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Finally, Details of Obama’s Foreclosure Plan Are Out

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By : Cassiano Travareli    99 or more times read
President Barack Obama’s much awaited $75-billion foreclosure program was finally launched in Arizona, which has one of the three highest foreclosure rates in the country in 2008. Obama’s plan is expected to prevent up to 9 million troubled homeowners from going into foreclosure.

Obama’s plan differs with the foreclosure schemes of the previous administration in its focus on borrowers who are updated in their mortgage payments but are in danger of default and its use of incentives to encourage mortgage lenders to work out loan modifications.

One of Obama’s schemes is targeted at about 5 million troubled borrowers classified as responsible homeowners. These borrowers are at risk of foreclosure, but they are updated in their mortgage payments.

To be able to participate in this responsible-homeowner program, borrowers’ loans must have been issued or guaranteed by Freddie Mac or Fannie Mae and they must have paid at least 20 percent of their mortgages. It is also required that the new mortgage must not exceed 105 percent of the home’s current market value. If the new mortgage totals $199,500, including refinancing costs, the home’s market value must not be less than $190,000.

This program also allows homeowners to change loan terms to 15 years or 30 years at a fixed mortgage rate, using the current home loan rate which is hovering around 5 percent during the month of February. This provision greatly benefits borrowers whose loans were taken at high interest rates or flexible-rate arrangements. However, this program does not lower the loan balance.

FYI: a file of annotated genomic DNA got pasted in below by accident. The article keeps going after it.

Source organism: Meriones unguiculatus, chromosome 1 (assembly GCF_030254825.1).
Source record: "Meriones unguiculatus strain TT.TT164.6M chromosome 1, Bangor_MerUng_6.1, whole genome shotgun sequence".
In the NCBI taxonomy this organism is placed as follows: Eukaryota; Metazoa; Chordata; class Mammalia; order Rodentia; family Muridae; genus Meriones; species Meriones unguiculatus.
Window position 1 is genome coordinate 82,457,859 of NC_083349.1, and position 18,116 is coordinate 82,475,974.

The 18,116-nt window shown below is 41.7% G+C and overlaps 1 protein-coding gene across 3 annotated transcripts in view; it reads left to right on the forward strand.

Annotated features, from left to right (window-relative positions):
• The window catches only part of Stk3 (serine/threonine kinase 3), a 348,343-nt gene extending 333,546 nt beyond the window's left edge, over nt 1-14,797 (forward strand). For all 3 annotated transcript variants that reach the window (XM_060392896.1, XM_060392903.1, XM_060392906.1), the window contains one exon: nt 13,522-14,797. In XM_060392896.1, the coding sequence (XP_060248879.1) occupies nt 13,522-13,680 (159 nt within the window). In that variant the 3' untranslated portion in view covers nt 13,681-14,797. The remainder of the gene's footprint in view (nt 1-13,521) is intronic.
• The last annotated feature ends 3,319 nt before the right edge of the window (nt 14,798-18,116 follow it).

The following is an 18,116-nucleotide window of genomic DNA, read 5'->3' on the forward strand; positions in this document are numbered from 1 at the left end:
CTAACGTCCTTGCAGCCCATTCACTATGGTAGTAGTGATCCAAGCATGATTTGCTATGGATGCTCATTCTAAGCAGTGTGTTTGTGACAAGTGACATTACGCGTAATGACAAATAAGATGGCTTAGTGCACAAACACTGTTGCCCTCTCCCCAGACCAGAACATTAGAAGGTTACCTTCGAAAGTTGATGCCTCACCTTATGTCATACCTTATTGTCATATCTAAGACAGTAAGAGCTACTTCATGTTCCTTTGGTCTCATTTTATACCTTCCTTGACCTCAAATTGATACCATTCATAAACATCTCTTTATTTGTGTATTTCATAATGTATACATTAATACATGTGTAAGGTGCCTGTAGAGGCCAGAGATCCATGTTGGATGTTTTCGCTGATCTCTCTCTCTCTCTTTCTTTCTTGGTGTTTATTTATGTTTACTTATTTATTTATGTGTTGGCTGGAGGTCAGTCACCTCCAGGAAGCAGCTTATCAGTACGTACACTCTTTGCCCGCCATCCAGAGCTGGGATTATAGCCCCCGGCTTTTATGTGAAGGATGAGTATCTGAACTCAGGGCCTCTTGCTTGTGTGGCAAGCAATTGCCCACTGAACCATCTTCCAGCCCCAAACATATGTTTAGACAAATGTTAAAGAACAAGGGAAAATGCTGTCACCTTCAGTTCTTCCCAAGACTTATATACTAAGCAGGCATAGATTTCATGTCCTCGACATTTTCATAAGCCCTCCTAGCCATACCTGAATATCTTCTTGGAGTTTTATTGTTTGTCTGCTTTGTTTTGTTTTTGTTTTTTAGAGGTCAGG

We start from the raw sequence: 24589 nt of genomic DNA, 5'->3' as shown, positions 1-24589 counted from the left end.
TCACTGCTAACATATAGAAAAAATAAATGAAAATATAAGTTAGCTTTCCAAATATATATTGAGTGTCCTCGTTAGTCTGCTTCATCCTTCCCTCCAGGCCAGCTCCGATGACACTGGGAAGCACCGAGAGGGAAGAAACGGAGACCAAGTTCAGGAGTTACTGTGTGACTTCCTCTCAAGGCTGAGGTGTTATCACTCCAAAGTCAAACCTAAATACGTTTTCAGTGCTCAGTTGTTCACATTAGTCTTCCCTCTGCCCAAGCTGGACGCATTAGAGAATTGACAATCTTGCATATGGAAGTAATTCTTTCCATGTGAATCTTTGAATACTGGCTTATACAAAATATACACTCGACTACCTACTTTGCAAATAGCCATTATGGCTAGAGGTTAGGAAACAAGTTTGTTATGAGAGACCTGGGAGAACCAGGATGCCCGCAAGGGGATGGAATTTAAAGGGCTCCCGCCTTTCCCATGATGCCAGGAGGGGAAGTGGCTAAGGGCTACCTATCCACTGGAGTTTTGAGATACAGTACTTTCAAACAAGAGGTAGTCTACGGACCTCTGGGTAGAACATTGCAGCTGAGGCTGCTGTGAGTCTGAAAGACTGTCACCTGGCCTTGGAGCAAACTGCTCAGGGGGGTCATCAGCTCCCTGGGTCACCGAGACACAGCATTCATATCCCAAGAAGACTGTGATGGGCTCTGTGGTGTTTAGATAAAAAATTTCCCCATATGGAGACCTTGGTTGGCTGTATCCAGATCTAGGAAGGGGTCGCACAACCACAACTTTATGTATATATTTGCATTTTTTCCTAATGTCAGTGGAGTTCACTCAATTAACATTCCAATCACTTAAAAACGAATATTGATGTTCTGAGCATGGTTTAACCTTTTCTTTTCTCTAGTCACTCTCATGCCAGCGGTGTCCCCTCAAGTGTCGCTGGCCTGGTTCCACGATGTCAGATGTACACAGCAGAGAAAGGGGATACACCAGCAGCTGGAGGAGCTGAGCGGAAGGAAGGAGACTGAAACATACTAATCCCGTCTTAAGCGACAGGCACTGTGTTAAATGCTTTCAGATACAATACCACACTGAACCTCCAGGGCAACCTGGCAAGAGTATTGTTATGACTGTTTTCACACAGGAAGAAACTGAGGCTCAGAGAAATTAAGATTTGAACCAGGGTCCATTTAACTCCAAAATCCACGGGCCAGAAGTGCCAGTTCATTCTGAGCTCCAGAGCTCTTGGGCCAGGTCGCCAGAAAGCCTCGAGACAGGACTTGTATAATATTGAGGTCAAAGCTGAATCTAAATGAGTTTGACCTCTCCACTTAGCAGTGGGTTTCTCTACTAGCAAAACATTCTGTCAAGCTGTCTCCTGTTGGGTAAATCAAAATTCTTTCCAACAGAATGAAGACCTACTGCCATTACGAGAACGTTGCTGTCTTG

Another scheme, called Homeowners Stability Initiative, aims to help another 4 million borrowers. This will reduce monthly payments to not more than 31 percent of a borrower’s monthly income. This initiative is also expected to increase and maintain home prices by preventing as much as $6,000 from being lost to price declines.

To encourage mortgage lenders and services to do their best to help more borrowers avoid foreclosure, Obama’s plan will pay $1,000 for every loan modification, plus another $1,000 per year for 3 years if the homeowner is updated with payments. Additionally, lenders are given $1,500 and servicers given $500 if they restructure loans before borrowers go into foreclosure.

Borrowers will also be rewarded by the program for maintaining their monthly payments. Their loan balances will be reduced by up to $1,000 per year for up to 5 years as if they are updated in their payments. In addition to these loan modification efforts, Obama’s plan also includes the purchase of mortgage-backed securities to keep mortgage rates low and the increase of the portfolios of Fannie Mae and Freddie Mac.
Cassiano Travareli has been educated in the finer points of the foreclosures market over 5 years.

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